What We Won in Falluja
Max Boot explains “What We Won in Fallouja” in his latest LAT column.
Coalition troops killed 1,200 to 1,600 guerrillas and captured more than 1,000. They uncovered 26 bomb factories, 350 arms caches (containing thousands of weapons), several chemical weapons laboratories and eight houses where hostages were held and probably tortured and killed. And they accomplished all this with less than half the number of casualties suffered in Hue, Vietnam, in 1968, the last major urban assault mounted by the Marine Corps.
As significant as what happened is what didn’t happen. The second battle of Fallouja did not turn into a public relations debacle, as did the attack in April. The Marines cleverly began this campaign by occupying the main hospital in Fallouja, which, in the spring, had been the source of inflated claims about civilian casualties. There was no uprising in the streets of Najaf or Karbala Ã¢€” or Cairo or Amman Ã¢€” to protest the second assault on Fallouja. The Iraqi interim government held together behind the fierce determination of Prime Minister Iyad Allawi to fight the terrorists. The only major PR snafu came when a journalist taped a Marine shooting a wounded insurgent. Though endlessly replayed on Al Jazeera (which refused to show the video of terrorists apparently slaughtering aid worker Margaret Hassan), there is no sign that this action has cost the U.S. any public support in Iraq. On the contrary, many Iraqis, fed up with terrorist attacks, no doubt applauded the Marine’s ruthlessness.
This is not meant to suggest that everything went perfectly. Many terrorists were able to escape Fallouja before the assault and create mayhem in Mosul, where the local police folded with dismaying speed. But U.S. and Iraqi forces quickly shifted their focus to the north and snuffed out the uprising in Mosul. Now they are pressing their offensive in the “triangle of death” south of Baghdad.
All true. As Boot notes, however, the insurgency is far from crushed:
Even in a best-case scenario, however, the bombings and beheadings won’t end the day after the vote. It can take a decade or more to defeat an insurgency (Colombia has been fighting Marxist guerrillas since 1966), and even a small number of determined fighters can wreak mayhem. In the 1970s, fewer than 100 members of the Baader-Meinhof gang terrorized West Germany, a country that is considerably more populous and more stable than Iraq, which is estimated to have at least 10,000 insurgents. Thus, for all their success in Fallouja, we should not expect U.S. troops to completely pacify Iraq anytime soon. What they can do Ã¢€” what they are doing Ã¢€” is to keep the insurgents from derailing a political process that, one hopes, will soon result in the creation of a legitimate government that can field indigenous security forces and defend itself.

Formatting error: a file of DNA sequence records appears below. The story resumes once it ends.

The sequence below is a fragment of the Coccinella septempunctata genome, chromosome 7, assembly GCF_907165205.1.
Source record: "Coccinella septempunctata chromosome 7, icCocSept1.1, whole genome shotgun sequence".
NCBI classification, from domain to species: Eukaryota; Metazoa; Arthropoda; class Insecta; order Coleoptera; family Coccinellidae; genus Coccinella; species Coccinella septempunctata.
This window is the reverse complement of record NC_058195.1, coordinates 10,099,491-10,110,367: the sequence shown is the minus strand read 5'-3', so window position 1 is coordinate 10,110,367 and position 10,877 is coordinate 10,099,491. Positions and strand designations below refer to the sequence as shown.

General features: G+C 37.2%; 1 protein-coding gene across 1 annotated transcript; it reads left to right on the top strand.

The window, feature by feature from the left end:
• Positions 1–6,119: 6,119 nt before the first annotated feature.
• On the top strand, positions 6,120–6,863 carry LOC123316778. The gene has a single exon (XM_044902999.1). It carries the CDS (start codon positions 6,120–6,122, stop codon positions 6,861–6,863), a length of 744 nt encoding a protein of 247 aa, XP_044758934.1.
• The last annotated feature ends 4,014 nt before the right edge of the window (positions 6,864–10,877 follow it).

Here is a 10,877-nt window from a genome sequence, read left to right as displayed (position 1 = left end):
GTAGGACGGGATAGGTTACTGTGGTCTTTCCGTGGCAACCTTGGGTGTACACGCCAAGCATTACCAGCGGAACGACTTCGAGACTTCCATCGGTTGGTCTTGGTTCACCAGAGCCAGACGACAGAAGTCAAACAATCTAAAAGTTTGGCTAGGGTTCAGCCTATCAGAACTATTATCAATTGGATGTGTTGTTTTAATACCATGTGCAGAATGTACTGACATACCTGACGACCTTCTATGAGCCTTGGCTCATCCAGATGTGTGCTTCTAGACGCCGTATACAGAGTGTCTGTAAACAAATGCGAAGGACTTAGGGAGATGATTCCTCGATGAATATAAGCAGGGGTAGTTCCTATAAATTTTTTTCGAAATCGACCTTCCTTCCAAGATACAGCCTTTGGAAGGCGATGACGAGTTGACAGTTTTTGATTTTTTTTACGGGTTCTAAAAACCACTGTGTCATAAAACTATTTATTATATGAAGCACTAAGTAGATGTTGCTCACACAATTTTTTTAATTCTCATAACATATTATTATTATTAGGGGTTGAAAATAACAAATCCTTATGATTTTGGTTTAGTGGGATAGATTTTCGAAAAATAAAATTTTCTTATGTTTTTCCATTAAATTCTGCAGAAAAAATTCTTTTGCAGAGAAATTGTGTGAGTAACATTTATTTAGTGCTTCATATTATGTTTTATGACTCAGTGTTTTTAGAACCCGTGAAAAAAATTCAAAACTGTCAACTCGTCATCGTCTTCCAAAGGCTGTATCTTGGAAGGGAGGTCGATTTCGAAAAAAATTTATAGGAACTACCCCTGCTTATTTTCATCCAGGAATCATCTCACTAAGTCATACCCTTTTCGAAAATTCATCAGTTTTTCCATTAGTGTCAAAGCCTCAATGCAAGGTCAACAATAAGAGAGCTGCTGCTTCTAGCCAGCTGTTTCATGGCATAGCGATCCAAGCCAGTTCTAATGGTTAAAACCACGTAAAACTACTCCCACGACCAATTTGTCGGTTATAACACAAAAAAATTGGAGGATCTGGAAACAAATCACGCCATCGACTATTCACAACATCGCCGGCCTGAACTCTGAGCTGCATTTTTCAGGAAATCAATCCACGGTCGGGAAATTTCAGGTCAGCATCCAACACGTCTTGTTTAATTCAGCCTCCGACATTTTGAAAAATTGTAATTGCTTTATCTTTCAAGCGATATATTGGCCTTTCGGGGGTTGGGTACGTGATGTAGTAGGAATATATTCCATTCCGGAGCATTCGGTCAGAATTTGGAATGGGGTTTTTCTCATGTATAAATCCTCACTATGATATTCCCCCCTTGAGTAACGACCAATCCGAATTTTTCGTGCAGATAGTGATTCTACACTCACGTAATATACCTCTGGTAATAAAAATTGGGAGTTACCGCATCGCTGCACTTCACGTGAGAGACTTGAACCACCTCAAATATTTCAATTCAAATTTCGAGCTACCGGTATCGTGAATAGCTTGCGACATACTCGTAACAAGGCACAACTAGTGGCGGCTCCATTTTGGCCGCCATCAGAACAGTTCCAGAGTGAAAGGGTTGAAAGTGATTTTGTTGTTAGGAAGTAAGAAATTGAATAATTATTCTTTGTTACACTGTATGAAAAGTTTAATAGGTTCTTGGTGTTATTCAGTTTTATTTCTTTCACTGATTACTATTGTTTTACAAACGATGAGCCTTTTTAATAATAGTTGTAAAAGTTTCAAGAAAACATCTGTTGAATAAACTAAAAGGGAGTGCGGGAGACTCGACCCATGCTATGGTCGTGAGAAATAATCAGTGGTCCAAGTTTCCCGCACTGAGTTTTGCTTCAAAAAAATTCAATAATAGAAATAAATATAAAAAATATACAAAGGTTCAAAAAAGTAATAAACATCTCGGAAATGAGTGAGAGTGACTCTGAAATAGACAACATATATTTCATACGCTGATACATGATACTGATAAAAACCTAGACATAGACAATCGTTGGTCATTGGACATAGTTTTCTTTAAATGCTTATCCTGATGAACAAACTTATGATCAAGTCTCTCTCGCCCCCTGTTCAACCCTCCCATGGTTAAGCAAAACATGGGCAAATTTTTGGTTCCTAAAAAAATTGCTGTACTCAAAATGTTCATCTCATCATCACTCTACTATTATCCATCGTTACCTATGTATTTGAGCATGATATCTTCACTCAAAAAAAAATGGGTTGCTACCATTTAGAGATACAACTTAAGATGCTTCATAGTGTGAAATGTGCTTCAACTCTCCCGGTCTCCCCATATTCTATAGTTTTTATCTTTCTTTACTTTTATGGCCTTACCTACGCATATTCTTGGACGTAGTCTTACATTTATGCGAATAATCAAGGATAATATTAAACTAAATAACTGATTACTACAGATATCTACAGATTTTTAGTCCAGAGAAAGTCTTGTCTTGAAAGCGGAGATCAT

Boot is right about the difficulty of rooting out even a small band of guerillas. I’m less certain than he is that we can stop the insurgents from undermining the post-election regime. We are, however, taking the right steps.
Thom Shanker and Eric Schmitt of the NYT add more evidence of this in their piece “Falluja Data Said to Pressure Guerrillas” [RSS]:
The expulsion of Iraqi guerrillas and foreign fighters from Falluja has provided the American military with a treasure-trove of intelligence that is giving commanders insights into the next phase of the insurgency, and helping them reshape the American counterinsurgency campaign, senior Pentagon and military officials say. Documents and computers found in Falluja are providing clues to the identity of home-grown opponents of the new Iraqi government, mostly former Baathists. The intelligence is being used to hunt those leaders and their channels of financing, as well as to detect cracks, even feuds, within the insurgency that can be exploited to weaken its base.
Even so, senior Pentagon officials and military officers said Abu Musab al-Zarqawi, the Jordanian terrorist leader who fled Falluja before the offensive, is setting up new cells in Mosul, in the north, and in the desert of Al Anbar Province west of Falluja. At the same time, his network can no longer communicate effectively by use of messengers and cellphones, officials said.
Senior Pentagon and military officials predict no easy success in their effort, acknowledging that the insurgency is resilient, well-armed, lavishly financed and organized in cells without the typical hierarchy of leaders and subordinates. Guerrillas have mounted spectacular attacks on government buildings and Iraqi security forces, but for an insurgency that now has lost Falluja as a safe haven to build explosives and plot attacks on police stations and Iraqi National Guard headquarters, assassination is expected to become the primary weapon. “We’re seeing a shift toward more intimidation,” General Myers said, adding that assassinations in Iraq were up significantly in the past month. “The security situation will get worse as we get close to these January elections.”
That is pushing the American military to a new strategy. “We are chasing them,” said one senior commander in Iraq. “We don’t want them to rest. We want to chase them every hour of every day.”
American and Iraqi forces have found cellphone numbers in Falluja that they are using to track insurgents, military officials said. They also have recovered lists of family members of foreign fighters in Iraq who should receive payments if their relatives are killed and lists of Iraqis working with the Americans who were being singled out by insurgents, military officers said.
As Boot notes, American forces took 72 dead and probably hundreds of wounded in the Falluja operation, making it costly indeed. It does appear, however, that the sacrifice was not in vain.